He stared at the principles and methods for changing the institutional system As the EU expands with the entry of Central European Countries and Eastern Europe. Indeed, in the perspective of enlargement to 27 Member States by 2007, the terms of decision-making within the institutions had to be adjusted. A new distribution of votes allocated to each State Council, and the definition of a new calculation of qualified majority seemed necessary for the proper functioning of this body.
primary law is also made additional treaties, which provide sectoral changes founding treaties: -the treaty "merging the executive" (8 April 1965); -Treaty amending certain budgetary provisions of the EU Treaties (22 April 1970); -the Brussels Treaty amending certain financial provisions of the Treaties establishing the Community and Court of Auditors (22 July 1975); -"Act" concerning the election of representatives of the Parliament by direct universal suffrage (20 September 1976). Finally, the primary legislation is also composed of the accession treaties:
-the United Kingdom, Denmark, Ireland and Norway (22 January 1972); – Greece (28 May 1979); Spain and Portugal (12 June 1985); – Austria, Finland, Norway and Sweden (24 June 1994); -Cyprus, Estonia, Hungary, Malta, Poland, Latvia, Lithuania, the Czech Republic, Slovakia and Slovenia (16 April 2003); -Romania and Bulgaria (25 April 2005). Acts of Accession of Norway on 22 January 1972 and 24 June 1994 are never entered into force. A treaty was signed on 1 February 1985 creating a special status for Greenland.
In a nutshell, the secondary law we shall be looking at comprises: Regulations – binding in all the member states Directives – binding as to result but states may choose method of implementation Decisions – binding on those to whom they are addressed Recommendations – not binding Opinions – not binding Case Law – binding in all the member states. Now a brief description of the primary legislation of the European Union has been made, it can be interesting to speak about the secondary legislation.
It consists of the legal acts adopted by the Council of the European Union and the European Parliament, under the Treaties, in the areas of EU competence, and the procedures they establish. Two categories of acts can be distinguished: binding acts and non-binding acts. Binding acts create a legal obligation for all recipients: -Regulation creates upon its publication a uniform rule directly applicable in all Member States.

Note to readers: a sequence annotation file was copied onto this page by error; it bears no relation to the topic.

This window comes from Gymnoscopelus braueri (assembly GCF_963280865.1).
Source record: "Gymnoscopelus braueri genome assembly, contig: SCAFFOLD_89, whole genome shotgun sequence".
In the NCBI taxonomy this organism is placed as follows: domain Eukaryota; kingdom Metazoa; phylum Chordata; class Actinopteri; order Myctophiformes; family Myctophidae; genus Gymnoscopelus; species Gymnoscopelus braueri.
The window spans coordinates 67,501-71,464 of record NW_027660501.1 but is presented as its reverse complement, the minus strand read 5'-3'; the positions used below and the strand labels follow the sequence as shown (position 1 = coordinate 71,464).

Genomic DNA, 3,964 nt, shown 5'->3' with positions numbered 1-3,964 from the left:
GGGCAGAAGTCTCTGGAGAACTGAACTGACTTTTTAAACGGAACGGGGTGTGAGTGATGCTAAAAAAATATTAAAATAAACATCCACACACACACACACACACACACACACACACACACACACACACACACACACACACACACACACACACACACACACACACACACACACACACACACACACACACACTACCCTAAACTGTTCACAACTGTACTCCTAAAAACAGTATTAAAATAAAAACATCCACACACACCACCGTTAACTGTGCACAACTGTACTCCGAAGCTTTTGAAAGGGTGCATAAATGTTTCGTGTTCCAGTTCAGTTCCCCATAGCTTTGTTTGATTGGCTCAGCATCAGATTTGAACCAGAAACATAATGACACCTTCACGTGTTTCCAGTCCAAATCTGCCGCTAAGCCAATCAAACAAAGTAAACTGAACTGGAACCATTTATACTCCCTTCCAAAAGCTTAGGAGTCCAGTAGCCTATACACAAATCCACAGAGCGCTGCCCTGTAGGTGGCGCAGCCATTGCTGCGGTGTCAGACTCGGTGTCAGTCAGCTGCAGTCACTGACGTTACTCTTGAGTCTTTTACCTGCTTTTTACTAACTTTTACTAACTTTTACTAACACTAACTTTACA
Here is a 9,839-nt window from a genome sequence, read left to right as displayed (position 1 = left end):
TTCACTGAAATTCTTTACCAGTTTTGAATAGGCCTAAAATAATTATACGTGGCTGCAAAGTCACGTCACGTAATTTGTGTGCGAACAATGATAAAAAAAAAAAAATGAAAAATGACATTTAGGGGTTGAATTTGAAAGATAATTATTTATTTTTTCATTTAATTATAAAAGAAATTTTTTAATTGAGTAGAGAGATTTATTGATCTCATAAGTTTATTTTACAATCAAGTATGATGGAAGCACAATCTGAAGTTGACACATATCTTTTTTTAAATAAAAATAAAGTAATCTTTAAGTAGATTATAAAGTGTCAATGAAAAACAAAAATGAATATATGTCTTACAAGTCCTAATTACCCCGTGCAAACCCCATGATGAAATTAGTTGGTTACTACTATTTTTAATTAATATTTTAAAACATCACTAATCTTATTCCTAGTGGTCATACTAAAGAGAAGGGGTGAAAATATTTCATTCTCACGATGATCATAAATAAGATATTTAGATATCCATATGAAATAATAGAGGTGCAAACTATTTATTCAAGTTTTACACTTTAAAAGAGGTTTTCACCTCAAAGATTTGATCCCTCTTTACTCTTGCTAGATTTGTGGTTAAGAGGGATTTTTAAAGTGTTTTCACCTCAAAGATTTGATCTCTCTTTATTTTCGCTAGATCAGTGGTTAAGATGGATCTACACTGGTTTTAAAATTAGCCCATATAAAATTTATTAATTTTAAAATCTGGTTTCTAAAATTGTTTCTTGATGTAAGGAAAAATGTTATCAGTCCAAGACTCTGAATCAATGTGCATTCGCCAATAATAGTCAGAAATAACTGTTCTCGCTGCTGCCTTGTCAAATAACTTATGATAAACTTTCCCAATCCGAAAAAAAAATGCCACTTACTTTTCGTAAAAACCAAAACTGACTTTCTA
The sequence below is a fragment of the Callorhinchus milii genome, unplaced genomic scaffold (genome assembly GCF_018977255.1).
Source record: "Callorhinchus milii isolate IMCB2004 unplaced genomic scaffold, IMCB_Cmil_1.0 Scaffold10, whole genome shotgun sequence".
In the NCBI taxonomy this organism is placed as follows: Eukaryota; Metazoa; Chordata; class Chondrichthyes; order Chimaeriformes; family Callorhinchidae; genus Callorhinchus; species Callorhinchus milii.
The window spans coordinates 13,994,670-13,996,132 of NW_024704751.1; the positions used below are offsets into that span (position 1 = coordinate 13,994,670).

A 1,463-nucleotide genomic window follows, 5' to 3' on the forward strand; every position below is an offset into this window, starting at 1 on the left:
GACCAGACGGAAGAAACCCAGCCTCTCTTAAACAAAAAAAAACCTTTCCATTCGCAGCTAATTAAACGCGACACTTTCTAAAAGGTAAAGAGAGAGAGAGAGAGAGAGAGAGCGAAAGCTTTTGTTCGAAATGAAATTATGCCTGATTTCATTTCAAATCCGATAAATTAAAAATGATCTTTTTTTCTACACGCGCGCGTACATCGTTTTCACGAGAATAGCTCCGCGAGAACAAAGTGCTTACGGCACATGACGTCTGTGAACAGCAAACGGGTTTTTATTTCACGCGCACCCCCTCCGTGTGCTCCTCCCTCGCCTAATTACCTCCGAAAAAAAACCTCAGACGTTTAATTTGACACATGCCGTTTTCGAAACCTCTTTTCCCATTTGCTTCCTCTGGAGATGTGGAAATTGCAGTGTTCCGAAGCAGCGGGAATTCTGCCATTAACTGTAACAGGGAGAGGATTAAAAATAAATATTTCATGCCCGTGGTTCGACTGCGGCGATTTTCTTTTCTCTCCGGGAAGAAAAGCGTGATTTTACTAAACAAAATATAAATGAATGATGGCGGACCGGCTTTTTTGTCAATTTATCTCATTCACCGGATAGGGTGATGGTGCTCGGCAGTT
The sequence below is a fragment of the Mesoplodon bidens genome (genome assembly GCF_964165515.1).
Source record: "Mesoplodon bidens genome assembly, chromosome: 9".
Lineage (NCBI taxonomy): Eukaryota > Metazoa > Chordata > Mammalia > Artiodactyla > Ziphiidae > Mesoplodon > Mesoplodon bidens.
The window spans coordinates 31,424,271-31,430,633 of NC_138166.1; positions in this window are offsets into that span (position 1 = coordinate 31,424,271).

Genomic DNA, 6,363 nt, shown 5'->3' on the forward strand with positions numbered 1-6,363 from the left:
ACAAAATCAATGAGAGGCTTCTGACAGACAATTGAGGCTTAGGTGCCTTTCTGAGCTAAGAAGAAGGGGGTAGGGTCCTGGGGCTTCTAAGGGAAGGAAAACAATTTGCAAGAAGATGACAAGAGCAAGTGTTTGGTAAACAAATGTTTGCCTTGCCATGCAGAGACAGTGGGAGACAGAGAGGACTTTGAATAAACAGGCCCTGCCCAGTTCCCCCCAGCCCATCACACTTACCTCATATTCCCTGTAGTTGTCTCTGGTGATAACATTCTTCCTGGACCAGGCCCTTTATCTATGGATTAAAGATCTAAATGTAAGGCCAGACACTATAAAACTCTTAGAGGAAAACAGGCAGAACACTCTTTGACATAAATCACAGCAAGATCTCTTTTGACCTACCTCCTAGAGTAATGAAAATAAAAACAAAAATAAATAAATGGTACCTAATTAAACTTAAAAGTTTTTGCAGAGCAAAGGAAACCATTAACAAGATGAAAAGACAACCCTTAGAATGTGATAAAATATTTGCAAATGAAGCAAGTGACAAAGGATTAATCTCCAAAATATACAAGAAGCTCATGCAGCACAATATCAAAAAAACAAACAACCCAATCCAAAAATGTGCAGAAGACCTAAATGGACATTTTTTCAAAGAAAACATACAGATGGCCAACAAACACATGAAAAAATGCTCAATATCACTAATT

It sets a goal and the means to achieve it, for example in the field of the Common Agricultural Policy (CAP); -Directive sets targets to be achieved by the Member States, to whom it delegates the choice of means. It provides a deadline for transposition into national law (adoption of a national legal act). The directive is used to harmonize national legislation, including the completion of the single market (standards relating to product safety, for example); -Decision can regulate specific situations.
It only requires whom it is addressed specifically (some Member States, companies or individuals). Thus, the principle of free competition, the European Commission may authorize or prohibit public support of a Member State to a company. Non-binding acts do not create legal obligations: -Resolutions, declarations, agreements, recommendations, deliberations, findings, codes of conduct, actions or common positions have political value.
They express the position of the institutions of a given problem. They illuminate the Court of Justice for its assessment of the scope of a binding Community act; -European Commission produced numerous documents that contribute to the development of European standards involving governments, MEPs, professional bodies, associations: green books that start a debate, white papers that propose a solution, reports, communications, legislative proposals, work plans, action plans.
They are called "preparatory acts", since upstream decision-making process; -European Parliament adopts reports on current issues and resolutions expressing its point of view; -The Economic and Social Committee and the Committee of the Regions adopted an advisory opinion sometimes mandatory, sometimes optional.